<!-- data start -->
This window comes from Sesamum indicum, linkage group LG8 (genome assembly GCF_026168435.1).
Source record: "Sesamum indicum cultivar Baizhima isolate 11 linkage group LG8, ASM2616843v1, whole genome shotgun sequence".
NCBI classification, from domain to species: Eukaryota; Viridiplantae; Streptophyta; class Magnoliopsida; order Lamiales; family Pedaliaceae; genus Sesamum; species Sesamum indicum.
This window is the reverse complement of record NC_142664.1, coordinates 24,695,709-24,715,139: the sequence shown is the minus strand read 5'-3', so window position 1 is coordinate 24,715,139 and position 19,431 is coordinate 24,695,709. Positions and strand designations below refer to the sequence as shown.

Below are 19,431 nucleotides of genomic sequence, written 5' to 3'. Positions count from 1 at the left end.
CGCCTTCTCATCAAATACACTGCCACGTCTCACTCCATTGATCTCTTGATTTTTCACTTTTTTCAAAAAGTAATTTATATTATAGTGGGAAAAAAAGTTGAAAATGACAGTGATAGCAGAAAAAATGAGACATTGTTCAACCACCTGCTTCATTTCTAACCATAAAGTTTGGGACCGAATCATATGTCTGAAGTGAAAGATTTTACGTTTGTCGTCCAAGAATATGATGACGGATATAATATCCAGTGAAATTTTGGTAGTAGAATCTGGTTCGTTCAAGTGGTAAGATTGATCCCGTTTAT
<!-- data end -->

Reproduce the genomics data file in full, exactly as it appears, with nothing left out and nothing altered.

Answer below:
This window comes from Sesamum indicum, linkage group LG8 (genome assembly GCF_026168435.1).
Source record: "Sesamum indicum cultivar Baizhima isolate 11 linkage group LG8, ASM2616843v1, whole genome shotgun sequence".
NCBI classification, from domain to species: Eukaryota; Viridiplantae; Streptophyta; class Magnoliopsida; order Lamiales; family Pedaliaceae; genus Sesamum; species Sesamum indicum.
This window is the reverse complement of record NC_142664.1, coordinates 24,695,709-24,715,139: the sequence shown is the minus strand read 5'-3', so window position 1 is coordinate 24,715,139 and position 19,431 is coordinate 24,695,709. Positions and strand designations below refer to the sequence as shown.

Below are 19,431 nucleotides of genomic sequence, written 5' to 3'. Positions count from 1 at the left end.
CGCCTTCTCATCAAATACACTGCCACGTCTCACTCCATTGATCTCTTGATTTTTCACTTTTTTCAAAAAGTAATTTATATTATAGTGGGAAAAAAAGTTGAAAATGACAGTGATAGCAGAAAAAATGAGACATTGTTCAACCACCTGCTTCATTTCTAACCATAAAGTTTGGGACCGAATCATATGTCTGAAGTGAAAGATTTTACGTTTGTCGTCCAAGAATATGATGACGGATATAATATCCAGTGAAATTTTGGTAGTAGAATCTGGTTCGTTCAAGTGGTAAGATTGATCCCGTTTAT